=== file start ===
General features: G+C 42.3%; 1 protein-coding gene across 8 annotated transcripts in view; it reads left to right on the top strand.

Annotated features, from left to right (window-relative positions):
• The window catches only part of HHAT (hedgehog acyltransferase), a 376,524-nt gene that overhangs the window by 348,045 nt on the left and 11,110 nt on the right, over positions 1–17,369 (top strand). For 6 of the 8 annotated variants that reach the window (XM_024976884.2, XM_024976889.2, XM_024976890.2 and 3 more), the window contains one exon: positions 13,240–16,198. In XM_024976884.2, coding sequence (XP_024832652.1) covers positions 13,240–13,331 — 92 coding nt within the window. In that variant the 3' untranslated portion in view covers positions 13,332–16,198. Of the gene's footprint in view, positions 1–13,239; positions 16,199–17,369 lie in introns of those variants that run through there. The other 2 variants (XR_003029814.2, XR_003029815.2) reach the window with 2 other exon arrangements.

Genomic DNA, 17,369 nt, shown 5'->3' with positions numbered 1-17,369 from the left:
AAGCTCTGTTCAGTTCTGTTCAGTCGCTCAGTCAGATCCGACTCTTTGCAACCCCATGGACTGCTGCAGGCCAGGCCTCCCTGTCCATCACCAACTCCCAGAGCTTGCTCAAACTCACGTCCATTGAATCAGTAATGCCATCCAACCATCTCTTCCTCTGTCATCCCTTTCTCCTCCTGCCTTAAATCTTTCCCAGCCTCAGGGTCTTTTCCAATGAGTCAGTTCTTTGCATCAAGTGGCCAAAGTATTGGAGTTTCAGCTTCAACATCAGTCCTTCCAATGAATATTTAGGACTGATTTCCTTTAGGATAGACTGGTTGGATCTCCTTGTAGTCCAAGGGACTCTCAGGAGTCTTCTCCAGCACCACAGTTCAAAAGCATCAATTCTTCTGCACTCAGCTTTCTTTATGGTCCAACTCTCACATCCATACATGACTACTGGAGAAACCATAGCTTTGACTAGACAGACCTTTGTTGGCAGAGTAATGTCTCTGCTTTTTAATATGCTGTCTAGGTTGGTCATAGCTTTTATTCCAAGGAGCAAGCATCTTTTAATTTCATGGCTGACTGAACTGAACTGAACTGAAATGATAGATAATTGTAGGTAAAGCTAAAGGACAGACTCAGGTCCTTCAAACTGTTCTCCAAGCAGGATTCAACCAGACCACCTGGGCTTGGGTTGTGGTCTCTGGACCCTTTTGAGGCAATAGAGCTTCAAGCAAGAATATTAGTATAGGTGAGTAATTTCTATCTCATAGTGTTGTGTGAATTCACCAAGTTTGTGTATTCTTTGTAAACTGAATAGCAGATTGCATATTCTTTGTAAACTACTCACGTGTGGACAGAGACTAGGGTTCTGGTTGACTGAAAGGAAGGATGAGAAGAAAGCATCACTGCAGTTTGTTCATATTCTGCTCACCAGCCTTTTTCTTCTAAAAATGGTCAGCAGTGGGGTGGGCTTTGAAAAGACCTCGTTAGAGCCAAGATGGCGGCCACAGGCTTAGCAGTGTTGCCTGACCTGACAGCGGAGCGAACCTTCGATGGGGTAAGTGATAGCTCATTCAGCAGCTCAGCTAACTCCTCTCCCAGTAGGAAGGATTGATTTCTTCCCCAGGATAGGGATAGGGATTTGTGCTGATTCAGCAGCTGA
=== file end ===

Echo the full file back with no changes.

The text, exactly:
General features: G+C 42.3%; 1 protein-coding gene across 8 annotated transcripts in view; it reads left to right on the top strand.

Annotated features, from left to right (window-relative positions):
• The window catches only part of HHAT (hedgehog acyltransferase), a 376,524-nt gene that overhangs the window by 348,045 nt on the left and 11,110 nt on the right, over positions 1–17,369 (top strand). For 6 of the 8 annotated variants that reach the window (XM_024976884.2, XM_024976889.2, XM_024976890.2 and 3 more), the window contains one exon: positions 13,240–16,198. In XM_024976884.2, coding sequence (XP_024832652.1) covers positions 13,240–13,331 — 92 coding nt within the window. In that variant the 3' untranslated portion in view covers positions 13,332–16,198. Of the gene's footprint in view, positions 1–13,239; positions 16,199–17,369 lie in introns of those variants that run through there. The other 2 variants (XR_003029814.2, XR_003029815.2) reach the window with 2 other exon arrangements.

Genomic DNA, 17,369 nt, shown 5'->3' with positions numbered 1-17,369 from the left:
AAGCTCTGTTCAGTTCTGTTCAGTCGCTCAGTCAGATCCGACTCTTTGCAACCCCATGGACTGCTGCAGGCCAGGCCTCCCTGTCCATCACCAACTCCCAGAGCTTGCTCAAACTCACGTCCATTGAATCAGTAATGCCATCCAACCATCTCTTCCTCTGTCATCCCTTTCTCCTCCTGCCTTAAATCTTTCCCAGCCTCAGGGTCTTTTCCAATGAGTCAGTTCTTTGCATCAAGTGGCCAAAGTATTGGAGTTTCAGCTTCAACATCAGTCCTTCCAATGAATATTTAGGACTGATTTCCTTTAGGATAGACTGGTTGGATCTCCTTGTAGTCCAAGGGACTCTCAGGAGTCTTCTCCAGCACCACAGTTCAAAAGCATCAATTCTTCTGCACTCAGCTTTCTTTATGGTCCAACTCTCACATCCATACATGACTACTGGAGAAACCATAGCTTTGACTAGACAGACCTTTGTTGGCAGAGTAATGTCTCTGCTTTTTAATATGCTGTCTAGGTTGGTCATAGCTTTTATTCCAAGGAGCAAGCATCTTTTAATTTCATGGCTGACTGAACTGAACTGAACTGAAATGATAGATAATTGTAGGTAAAGCTAAAGGACAGACTCAGGTCCTTCAAACTGTTCTCCAAGCAGGATTCAACCAGACCACCTGGGCTTGGGTTGTGGTCTCTGGACCCTTTTGAGGCAATAGAGCTTCAAGCAAGAATATTAGTATAGGTGAGTAATTTCTATCTCATAGTGTTGTGTGAATTCACCAAGTTTGTGTATTCTTTGTAAACTGAATAGCAGATTGCATATTCTTTGTAAACTACTCACGTGTGGACAGAGACTAGGGTTCTGGTTGACTGAAAGGAAGGATGAGAAGAAAGCATCACTGCAGTTTGTTCATATTCTGCTCACCAGCCTTTTTCTTCTAAAAATGGTCAGCAGTGGGGTGGGCTTTGAAAAGACCTCGTTAGAGCCAAGATGGCGGCCACAGGCTTAGCAGTGTTGCCTGACCTGACAGCGGAGCGAACCTTCGATGGGGTAAGTGATAGCTCATTCAGCAGCTCAGCTAACTCCTCTCCCAGTAGGAAGGATTGATTTCTTCCCCAGGATAGGGATAGGGATTTGTGCTGATTCAGCAGCTGA